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Asian Longhorned Tick

Scientific Name

Haemaphysalis longicornis Neumann, 1901 (ITIS)

Common Name

Asian longhorned tick, bush tick, cattle tick

Native To

Eastern Asia (Egizi et al. 2020)

Date of U.S. Introduction

First detected in New Jersey in 2017, but specimens were collected as early as 2010 (Egizi et al. 2020)

Means of Introduction

Has been intercepted at U.S. ports of entry on imported animals and materials (CDC 2018)

Impact

Potential vector of several human and animal diseases present in the United States ​(CDC 2018)

Asian longhorned tick - CDC

Asian longhorned tick, adult female dorsal view climbing on a blade of grass

Credit

Photo by James Gathany; CDC

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Spotlights

  • An Exotic Tick That Can Kill Cattle is Spreading Across Ohio

    • Nov 3, 2023
    • The Ohio State University.

    • A species of exotic tick arrived in Ohio in 2021 in such huge numbers that their feeding frenzy on a southeastern farm left three cattle dead of what researchers believe was severe blood loss. The scientists from The Ohio State University have reported in the Journal of Medical Entomology on the state’s first known established population of Asian longhorned ticks, and are now conducting research focused on monitoring and managing these pests.

      Ohioans are encouraged to help with research efforts: People who think they’ve spotted an Asian longhorned tick can email ticks@osu.edu for instructions on how to collect the specimen and send it to Ohio State scientists as part of ongoing surveillance. To date, the lab has received Asian longhorned ticks from residents of 11 Ohio counties. More information about spotting Asian longhorned ticks and preventing tick exposure is available on Ohio State’s Bite Site hosted by the College of Food, Agricultural, and Environmental Sciences Knowledge Exchange.

  • Protect Your Cattle from Asian Longhorned Ticks and Theileriosis

    • Jun 26, 2023
    • Virginia Department of Agriculture and Consumer Services. 

    • The Asian Longhorned tick (ALT), which was first discovered in the United States in 2017 has now be found in 19 states including Virginia. Currently, there are 38 Virginia counties with established ALT populations. As ALT populations have increased, a concern for the health of livestock in affected areas has increased as well. ALT is a vector for the parasite Theileria orientalis Ikeda which can cause theileriosis in livestock, including cattle.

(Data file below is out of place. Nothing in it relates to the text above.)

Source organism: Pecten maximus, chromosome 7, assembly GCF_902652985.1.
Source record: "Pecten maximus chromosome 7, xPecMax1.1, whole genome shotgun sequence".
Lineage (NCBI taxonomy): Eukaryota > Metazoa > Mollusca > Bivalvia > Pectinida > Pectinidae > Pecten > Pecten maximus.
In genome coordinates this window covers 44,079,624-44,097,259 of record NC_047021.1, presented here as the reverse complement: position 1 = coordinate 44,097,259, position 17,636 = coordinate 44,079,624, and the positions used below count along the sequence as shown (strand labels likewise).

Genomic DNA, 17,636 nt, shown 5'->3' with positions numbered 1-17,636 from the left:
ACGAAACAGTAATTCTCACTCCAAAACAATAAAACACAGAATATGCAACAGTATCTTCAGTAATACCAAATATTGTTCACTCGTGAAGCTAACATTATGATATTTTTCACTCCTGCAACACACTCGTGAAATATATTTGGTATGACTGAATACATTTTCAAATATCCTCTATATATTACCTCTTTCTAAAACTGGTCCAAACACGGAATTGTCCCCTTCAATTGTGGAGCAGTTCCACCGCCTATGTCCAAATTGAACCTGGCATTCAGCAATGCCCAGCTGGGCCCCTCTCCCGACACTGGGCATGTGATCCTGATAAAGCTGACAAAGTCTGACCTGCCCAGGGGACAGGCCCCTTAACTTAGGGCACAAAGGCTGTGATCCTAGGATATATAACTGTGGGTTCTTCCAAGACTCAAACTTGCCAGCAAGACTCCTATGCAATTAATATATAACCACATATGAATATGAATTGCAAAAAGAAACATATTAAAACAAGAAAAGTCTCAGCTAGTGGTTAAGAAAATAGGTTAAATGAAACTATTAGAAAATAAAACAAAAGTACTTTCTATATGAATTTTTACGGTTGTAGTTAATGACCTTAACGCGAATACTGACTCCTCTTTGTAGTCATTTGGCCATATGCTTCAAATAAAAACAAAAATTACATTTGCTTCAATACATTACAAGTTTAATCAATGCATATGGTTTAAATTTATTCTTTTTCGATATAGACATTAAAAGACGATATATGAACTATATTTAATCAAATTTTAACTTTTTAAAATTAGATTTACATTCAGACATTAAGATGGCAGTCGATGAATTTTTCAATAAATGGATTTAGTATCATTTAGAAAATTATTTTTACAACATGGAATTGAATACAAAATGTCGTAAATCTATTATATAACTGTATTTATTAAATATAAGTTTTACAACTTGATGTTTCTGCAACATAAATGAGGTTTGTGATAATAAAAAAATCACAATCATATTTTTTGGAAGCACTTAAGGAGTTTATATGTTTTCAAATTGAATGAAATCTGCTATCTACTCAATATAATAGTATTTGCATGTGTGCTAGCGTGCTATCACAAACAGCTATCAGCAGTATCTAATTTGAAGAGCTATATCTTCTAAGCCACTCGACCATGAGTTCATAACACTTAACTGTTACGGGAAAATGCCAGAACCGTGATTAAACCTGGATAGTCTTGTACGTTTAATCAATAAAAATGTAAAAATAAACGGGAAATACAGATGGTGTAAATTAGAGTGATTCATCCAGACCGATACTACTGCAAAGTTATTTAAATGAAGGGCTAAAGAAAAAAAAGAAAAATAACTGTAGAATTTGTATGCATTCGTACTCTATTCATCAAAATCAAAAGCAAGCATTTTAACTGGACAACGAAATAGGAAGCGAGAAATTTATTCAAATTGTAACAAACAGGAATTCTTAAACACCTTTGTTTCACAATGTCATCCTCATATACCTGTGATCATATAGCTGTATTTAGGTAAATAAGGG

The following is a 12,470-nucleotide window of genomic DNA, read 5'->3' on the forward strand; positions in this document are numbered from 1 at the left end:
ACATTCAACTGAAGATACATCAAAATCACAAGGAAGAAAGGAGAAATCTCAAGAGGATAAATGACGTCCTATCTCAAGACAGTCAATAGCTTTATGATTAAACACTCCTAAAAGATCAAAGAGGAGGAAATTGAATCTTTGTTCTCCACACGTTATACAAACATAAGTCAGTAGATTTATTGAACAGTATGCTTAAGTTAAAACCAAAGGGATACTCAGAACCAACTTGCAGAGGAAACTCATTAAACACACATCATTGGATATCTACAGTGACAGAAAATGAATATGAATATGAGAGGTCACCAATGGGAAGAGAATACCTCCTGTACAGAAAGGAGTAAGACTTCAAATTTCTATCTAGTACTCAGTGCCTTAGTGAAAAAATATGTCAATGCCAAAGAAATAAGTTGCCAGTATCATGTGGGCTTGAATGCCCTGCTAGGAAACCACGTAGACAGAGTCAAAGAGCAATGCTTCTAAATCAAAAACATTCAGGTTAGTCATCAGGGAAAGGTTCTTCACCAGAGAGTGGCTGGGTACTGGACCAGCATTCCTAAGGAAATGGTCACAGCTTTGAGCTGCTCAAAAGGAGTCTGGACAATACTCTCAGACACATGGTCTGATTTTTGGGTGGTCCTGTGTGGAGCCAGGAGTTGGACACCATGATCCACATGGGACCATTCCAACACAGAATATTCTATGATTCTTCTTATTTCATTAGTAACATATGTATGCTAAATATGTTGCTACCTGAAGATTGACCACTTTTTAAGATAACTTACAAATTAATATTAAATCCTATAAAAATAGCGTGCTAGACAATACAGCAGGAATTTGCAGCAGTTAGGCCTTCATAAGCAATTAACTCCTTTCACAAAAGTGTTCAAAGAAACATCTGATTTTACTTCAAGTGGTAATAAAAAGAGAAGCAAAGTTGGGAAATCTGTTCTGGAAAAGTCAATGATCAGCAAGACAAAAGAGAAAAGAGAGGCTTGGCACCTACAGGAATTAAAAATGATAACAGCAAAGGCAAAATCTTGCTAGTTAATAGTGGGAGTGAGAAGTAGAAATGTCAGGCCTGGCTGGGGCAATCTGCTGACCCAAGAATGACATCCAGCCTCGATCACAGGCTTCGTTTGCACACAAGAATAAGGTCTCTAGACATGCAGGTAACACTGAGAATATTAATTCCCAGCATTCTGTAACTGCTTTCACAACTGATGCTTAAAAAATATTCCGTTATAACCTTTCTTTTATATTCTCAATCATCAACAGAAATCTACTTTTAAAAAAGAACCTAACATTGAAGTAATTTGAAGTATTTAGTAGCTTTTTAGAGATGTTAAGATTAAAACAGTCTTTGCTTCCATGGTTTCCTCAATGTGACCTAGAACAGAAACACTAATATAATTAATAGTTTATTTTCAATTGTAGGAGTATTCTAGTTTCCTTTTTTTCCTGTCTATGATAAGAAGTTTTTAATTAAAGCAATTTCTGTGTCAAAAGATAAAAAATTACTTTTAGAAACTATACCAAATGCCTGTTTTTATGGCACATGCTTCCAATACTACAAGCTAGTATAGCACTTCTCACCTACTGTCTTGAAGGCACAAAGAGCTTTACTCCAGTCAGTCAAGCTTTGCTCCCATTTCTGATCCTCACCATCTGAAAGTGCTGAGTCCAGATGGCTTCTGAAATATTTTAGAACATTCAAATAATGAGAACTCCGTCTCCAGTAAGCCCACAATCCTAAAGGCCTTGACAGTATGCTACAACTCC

• Asian Longhorned Tick Spreading Widely in U.S.

    • Nov 29, 2018
    • DHHS. Centers for Disease Control and Prevention.

    • The Centers for Disease Control and Prevention is working with public health, agricultural, and academic experts to understand the possible threat posed by the spread of the Asian longhorned tick (Haemaphysalis longicornis) in several U.S. states since its discovery in 2017, according to today’s Morbidity and Mortality Weekly Report. "The full public health and agricultural impact of this tick discovery and spread is unknown," said Ben Beard, Ph.D., deputy director of CDC's Division of Vector-Borne Diseases. "In other parts of the world, the Asian longhorned tick can transmit many types of pathogens common in the United States. We are concerned that this tick, which can cause massive infestations on animals, on people, and in the environment, is spreading in the United States."

  • The Asian Longhorned Tick: What You Need to Know and What You Can Do - A Story Map by USDA

    • USDA. Animal and Plant Health Inspection Service.

    • Ticks may not seem dangerous, but they can cause disease and even death in livestock and pets. There are hundreds of tick species in the world, about 10 percent of these species are found in the United States. Now there’s one more to watch out for. In 2017, the U.S. Department of Agriculture (USDA) confirmed the presence of the Asian longhorned tick (Haemaphysalis longicornis). It probably arrived in the United States in or before 2010. Exactly how or when is unknown, but one thing is certain: it may have entered on domestic pets, horses, livestock or people. While we know the impact of this tick in other parts of the world, we are still studying how they may affect U.S. agriculture, and our environment.
      See also: APHIS Interactive Maps to explore plant and animal health or wildlife damage management data and an index of APHIS Maps

Distribution / Maps / Survey Status

Videos

Selected Resources

The section below contains highly relevant resources for this species, organized by source.

Partnership
Federal Government
International Government
State and Local Government
Academic
Citations